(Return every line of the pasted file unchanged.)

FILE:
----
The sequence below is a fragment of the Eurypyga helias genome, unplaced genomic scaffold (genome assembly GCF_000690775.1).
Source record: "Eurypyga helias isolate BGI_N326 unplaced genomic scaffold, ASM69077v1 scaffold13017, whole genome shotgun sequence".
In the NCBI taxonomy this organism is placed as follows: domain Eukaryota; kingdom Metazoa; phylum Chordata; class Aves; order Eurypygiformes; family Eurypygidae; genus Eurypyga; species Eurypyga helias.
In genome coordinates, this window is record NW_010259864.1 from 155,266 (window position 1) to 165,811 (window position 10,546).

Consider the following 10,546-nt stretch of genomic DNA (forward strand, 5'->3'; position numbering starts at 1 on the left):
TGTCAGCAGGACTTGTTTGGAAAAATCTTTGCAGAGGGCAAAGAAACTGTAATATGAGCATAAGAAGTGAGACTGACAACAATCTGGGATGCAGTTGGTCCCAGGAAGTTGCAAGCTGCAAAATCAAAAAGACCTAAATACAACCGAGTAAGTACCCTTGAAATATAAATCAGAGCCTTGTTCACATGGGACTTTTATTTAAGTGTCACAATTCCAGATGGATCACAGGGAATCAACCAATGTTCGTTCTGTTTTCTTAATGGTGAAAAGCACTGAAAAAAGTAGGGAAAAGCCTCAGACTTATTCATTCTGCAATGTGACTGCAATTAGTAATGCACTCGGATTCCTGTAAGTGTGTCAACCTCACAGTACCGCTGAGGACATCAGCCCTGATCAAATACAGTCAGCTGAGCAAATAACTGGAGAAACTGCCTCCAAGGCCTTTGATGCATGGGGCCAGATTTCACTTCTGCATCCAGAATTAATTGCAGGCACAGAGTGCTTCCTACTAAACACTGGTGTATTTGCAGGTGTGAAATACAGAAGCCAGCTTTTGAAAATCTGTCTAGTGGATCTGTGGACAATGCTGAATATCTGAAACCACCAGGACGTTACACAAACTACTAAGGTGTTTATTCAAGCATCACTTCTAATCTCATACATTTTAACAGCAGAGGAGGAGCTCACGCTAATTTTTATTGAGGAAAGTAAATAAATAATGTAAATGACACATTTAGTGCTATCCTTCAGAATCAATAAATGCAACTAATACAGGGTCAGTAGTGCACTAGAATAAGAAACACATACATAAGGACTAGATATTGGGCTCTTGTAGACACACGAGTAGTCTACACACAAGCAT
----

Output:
The sequence below is a fragment of the Eurypyga helias genome, unplaced genomic scaffold (genome assembly GCF_000690775.1).
Source record: "Eurypyga helias isolate BGI_N326 unplaced genomic scaffold, ASM69077v1 scaffold13017, whole genome shotgun sequence".
In the NCBI taxonomy this organism is placed as follows: domain Eukaryota; kingdom Metazoa; phylum Chordata; class Aves; order Eurypygiformes; family Eurypygidae; genus Eurypyga; species Eurypyga helias.
In genome coordinates, this window is record NW_010259864.1 from 155,266 (window position 1) to 165,811 (window position 10,546).

Consider the following 10,546-nt stretch of genomic DNA (forward strand, 5'->3'; position numbering starts at 1 on the left):
TGTCAGCAGGACTTGTTTGGAAAAATCTTTGCAGAGGGCAAAGAAACTGTAATATGAGCATAAGAAGTGAGACTGACAACAATCTGGGATGCAGTTGGTCCCAGGAAGTTGCAAGCTGCAAAATCAAAAAGACCTAAATACAACCGAGTAAGTACCCTTGAAATATAAATCAGAGCCTTGTTCACATGGGACTTTTATTTAAGTGTCACAATTCCAGATGGATCACAGGGAATCAACCAATGTTCGTTCTGTTTTCTTAATGGTGAAAAGCACTGAAAAAAGTAGGGAAAAGCCTCAGACTTATTCATTCTGCAATGTGACTGCAATTAGTAATGCACTCGGATTCCTGTAAGTGTGTCAACCTCACAGTACCGCTGAGGACATCAGCCCTGATCAAATACAGTCAGCTGAGCAAATAACTGGAGAAACTGCCTCCAAGGCCTTTGATGCATGGGGCCAGATTTCACTTCTGCATCCAGAATTAATTGCAGGCACAGAGTGCTTCCTACTAAACACTGGTGTATTTGCAGGTGTGAAATACAGAAGCCAGCTTTTGAAAATCTGTCTAGTGGATCTGTGGACAATGCTGAATATCTGAAACCACCAGGACGTTACACAAACTACTAAGGTGTTTATTCAAGCATCACTTCTAATCTCATACATTTTAACAGCAGAGGAGGAGCTCACGCTAATTTTTATTGAGGAAAGTAAATAAATAATGTAAATGACACATTTAGTGCTATCCTTCAGAATCAATAAATGCAACTAATACAGGGTCAGTAGTGCACTAGAATAAGAAACACATACATAAGGACTAGATATTGGGCTCTTGTAGACACACGAGTAGTCTACACACAAGCAT